In 1817, Friedrich Koenig and his trusted partner Andreas Bauer started Koenig & Bauer (K & B) in the Bavarian town of Oberzell after returning from England.
While in England, the partners designed and constructed a breakthrough printing press for the Times of London newspaper. This cylinder printing press produced in one day what a battery of hand presses took weeks to do. This technology ushered in a dramatic change that vaulted K & B to a leadership position.
K & B never looked back and went about designing and building ever more complex web presses while expanding into other print areas, such as sheetfed cylinder presses, offset machines, and security presses. Today, it has a firm footing in digital printing systems.
The Oberzell facility also employed a young Andreas Albert, first, as an apprentice, and then master craftsman. Albert eventually left K & B to work for Reichenbach Mashinenfabrik, which was started by Koenig’s nephew and continues today as M.A.N. (Manroland).
In 1861, Albert joined forces with a cast iron foundry run by Andreas Hamm. Hamm’s firm has been in business, notably casting bells for churches, since 1850. Today, it is known as Heidelberger Druckmaschinen (Heidelberg). It wasn’t long before stop-cylinder presses left the picturesque German town of Frankenthal with both names emblazoned on the side frames.
However, all was not well with the partners. By 1873, Albert terminated the partnership with Hamm and set up his company, Schnellpressenfabrik Albert & Cie. Soon there were new machines and radically improved technologies under the Albert name. In short order, web-fed presses were reaching customers all over Europe. K & B realized this young company was elbowing its way onto their home turf. As Albert grew more powerful, reaching over 1,200 employees and entering the gravure and offset business, the Frankenthal company became a threat to K & B and M.A.N.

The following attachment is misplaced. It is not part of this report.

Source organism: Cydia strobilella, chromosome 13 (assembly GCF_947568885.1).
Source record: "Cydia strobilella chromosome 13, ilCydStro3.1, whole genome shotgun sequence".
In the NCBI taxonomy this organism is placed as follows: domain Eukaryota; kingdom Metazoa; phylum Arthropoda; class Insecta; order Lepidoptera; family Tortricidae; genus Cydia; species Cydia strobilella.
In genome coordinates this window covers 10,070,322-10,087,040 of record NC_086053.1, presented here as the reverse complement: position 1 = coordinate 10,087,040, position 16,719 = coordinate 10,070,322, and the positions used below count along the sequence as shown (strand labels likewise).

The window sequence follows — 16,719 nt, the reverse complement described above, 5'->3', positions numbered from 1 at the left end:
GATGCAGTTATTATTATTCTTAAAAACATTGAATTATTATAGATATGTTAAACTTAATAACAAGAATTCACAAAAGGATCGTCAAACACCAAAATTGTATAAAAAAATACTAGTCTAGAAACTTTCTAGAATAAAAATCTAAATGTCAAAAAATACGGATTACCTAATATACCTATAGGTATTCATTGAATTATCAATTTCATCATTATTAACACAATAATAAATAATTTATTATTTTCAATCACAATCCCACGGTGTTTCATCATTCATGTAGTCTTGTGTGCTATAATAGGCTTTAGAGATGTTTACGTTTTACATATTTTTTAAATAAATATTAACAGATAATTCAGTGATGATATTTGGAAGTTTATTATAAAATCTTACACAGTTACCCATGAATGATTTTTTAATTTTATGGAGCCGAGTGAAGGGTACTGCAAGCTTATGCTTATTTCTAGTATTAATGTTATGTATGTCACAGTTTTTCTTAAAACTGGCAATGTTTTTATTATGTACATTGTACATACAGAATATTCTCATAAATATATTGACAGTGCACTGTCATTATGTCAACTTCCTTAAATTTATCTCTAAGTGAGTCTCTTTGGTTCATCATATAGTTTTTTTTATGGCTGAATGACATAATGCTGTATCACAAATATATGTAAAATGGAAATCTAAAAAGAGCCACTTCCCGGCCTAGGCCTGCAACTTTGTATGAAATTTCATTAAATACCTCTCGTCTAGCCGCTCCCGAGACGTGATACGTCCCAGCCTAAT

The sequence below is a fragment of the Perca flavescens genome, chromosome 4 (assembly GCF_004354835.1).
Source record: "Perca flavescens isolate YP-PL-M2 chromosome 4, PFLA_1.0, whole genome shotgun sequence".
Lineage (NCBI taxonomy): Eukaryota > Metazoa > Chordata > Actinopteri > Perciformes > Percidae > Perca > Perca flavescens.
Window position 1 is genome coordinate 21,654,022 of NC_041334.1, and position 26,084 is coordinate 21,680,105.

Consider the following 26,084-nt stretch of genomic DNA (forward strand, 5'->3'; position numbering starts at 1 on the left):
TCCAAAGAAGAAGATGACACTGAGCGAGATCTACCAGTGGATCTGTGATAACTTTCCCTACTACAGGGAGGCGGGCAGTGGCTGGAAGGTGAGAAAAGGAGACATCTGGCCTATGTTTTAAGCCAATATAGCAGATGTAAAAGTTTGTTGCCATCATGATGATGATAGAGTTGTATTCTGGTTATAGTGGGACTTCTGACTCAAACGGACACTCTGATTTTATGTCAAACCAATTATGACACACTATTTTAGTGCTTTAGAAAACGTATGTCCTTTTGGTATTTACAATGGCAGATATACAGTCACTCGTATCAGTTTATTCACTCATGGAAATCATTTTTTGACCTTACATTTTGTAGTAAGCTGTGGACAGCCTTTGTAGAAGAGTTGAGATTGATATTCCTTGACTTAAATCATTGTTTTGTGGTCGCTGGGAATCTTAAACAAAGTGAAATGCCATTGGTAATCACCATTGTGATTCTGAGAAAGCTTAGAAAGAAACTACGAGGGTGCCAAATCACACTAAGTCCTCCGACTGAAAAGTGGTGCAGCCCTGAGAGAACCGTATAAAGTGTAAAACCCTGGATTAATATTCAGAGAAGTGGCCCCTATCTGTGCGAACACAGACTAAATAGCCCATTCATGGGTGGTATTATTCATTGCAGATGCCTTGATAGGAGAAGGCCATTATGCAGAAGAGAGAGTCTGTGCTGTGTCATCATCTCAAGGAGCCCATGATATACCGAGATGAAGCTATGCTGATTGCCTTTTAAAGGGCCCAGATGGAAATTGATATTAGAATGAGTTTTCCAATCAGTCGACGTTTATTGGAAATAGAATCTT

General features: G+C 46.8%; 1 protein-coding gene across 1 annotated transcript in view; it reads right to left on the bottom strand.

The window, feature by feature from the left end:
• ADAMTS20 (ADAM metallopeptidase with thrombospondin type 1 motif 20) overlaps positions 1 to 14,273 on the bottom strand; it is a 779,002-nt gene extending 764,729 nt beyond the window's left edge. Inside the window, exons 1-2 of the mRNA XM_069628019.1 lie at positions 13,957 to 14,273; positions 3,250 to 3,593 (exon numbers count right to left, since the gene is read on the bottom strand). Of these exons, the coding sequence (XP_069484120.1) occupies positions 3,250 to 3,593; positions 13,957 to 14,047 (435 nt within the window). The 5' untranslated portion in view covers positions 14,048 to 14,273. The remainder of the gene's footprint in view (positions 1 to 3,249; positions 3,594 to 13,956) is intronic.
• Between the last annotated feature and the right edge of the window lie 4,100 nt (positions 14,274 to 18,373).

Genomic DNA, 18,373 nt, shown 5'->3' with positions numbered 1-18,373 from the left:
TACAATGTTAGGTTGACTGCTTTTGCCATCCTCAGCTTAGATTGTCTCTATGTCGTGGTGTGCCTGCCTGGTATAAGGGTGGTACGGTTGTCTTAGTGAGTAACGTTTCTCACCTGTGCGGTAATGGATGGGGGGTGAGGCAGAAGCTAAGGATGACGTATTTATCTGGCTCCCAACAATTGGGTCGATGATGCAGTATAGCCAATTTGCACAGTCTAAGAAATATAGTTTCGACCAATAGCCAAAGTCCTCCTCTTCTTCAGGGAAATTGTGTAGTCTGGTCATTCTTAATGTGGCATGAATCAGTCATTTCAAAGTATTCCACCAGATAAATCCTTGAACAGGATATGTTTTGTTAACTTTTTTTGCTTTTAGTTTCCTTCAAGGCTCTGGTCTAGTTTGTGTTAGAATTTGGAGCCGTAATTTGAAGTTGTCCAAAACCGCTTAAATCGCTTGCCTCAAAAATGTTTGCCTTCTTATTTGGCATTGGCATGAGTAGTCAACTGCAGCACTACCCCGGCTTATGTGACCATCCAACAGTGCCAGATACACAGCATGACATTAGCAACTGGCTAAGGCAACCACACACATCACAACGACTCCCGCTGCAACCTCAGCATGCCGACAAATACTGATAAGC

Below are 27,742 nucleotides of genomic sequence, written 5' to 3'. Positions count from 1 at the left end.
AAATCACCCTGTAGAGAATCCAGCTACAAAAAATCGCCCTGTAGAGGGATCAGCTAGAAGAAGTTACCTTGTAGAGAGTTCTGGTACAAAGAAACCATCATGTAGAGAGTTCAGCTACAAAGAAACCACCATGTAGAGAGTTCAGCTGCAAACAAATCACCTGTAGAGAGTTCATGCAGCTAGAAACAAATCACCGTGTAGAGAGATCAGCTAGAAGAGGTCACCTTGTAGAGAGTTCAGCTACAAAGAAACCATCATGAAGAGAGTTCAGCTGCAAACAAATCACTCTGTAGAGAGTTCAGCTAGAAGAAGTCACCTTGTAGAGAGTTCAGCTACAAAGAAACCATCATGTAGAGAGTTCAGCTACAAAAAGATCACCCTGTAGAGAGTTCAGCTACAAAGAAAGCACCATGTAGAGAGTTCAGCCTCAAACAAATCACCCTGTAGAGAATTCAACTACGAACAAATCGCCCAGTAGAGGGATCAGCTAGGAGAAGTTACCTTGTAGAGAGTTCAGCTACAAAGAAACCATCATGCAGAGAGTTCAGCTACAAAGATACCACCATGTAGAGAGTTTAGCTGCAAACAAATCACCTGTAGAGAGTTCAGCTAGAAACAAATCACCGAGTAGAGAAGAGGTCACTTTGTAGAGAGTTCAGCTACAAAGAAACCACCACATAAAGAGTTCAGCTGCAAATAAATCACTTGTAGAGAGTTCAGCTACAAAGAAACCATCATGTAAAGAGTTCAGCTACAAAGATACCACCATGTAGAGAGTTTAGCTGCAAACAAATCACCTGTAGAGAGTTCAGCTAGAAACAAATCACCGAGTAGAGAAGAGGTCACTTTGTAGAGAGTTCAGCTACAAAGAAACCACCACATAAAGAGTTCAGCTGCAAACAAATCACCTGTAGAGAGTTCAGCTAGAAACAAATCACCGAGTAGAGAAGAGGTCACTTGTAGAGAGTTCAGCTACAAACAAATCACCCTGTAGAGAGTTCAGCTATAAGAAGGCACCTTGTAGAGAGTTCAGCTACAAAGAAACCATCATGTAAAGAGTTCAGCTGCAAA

In the 1920’s, Albert already had the world’s fastest web press, known as the “Red Devil.” By the early 1930s, Albert web presses with speeds of 30,000 revolutions were being installed in Europe. At that time, sheetfed letterpress business was dominant in Germany. But Albert held a whopping 60 per cent of the worldwide market of web presses, specifically rotogravure, by the late 1980s. Many web offset platforms designed by Albert during the 1970s and 1980s would become “Compacta” presses, a K & B trademark.
K & B decided to take action. In 1978, K & B orchestrated a purchase of 49 per cent of Albert from the owners, Rhineland Palatinate Ministry of Finance (local state government). In 1988, it increased its ownership to 74.99 per cent. When the 1990 unification of Germany brought about new opportunities, K & B purchased the final shares of Albert and, in so doing, launched the trade moniker, “KBA.”
This is how things remained until 2017 when KBA celebrated its 200th anniversary. K & B’s senior management marked the anniversary by adding an arsenal of press designs to its conglomerate. The brand, “KBA,” was also retired. Albert was relegated to the past. K & B was deemed to be the brand name of the world’s oldest printing press company.
The Albert purchase by K & B is one of the most monumental print-related acquisitions of the 20th century. Sadly, Albert’s role in shaping our industry is not widely known and only a few of us remember when the “A” in KBA stood for much more than just Albert.
Nick Howard, a partner in Howard Graphic Equipment and Howard Iron Works, is a printing historian, consultant, and Certified Appraiser of capital equipment. He can be reached at firstname.lastname@example.org.
This article originally appeared in the May/June 2023 issue of PrintAction.
Print this page